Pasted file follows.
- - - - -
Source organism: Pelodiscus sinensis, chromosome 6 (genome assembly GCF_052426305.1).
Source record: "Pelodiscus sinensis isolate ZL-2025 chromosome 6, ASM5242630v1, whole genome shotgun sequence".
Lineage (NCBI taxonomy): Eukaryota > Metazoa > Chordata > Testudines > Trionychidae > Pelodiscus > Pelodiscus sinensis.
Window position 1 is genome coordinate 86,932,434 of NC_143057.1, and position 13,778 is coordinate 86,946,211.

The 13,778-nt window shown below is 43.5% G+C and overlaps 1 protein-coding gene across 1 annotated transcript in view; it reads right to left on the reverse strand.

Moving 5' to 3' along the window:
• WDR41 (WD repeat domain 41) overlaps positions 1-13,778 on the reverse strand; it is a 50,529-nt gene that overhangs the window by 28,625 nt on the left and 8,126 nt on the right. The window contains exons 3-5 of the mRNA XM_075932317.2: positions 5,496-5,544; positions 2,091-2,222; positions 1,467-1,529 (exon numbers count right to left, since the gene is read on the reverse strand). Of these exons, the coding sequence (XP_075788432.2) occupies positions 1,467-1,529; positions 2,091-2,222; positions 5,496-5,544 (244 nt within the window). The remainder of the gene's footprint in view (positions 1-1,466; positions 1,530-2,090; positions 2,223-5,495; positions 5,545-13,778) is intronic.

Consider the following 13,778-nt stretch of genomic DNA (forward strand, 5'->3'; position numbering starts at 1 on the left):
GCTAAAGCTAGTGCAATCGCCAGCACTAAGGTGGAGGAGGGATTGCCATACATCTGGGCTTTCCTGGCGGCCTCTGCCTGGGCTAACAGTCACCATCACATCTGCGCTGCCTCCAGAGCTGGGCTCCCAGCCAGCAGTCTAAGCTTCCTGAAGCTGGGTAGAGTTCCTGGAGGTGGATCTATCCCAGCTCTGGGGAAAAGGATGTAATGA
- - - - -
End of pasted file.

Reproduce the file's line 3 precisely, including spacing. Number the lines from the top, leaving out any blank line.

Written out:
Lineage (NCBI taxonomy): Eukaryota > Metazoa > Chordata > Testudines > Trionychidae > Pelodiscus > Pelodiscus sinensis.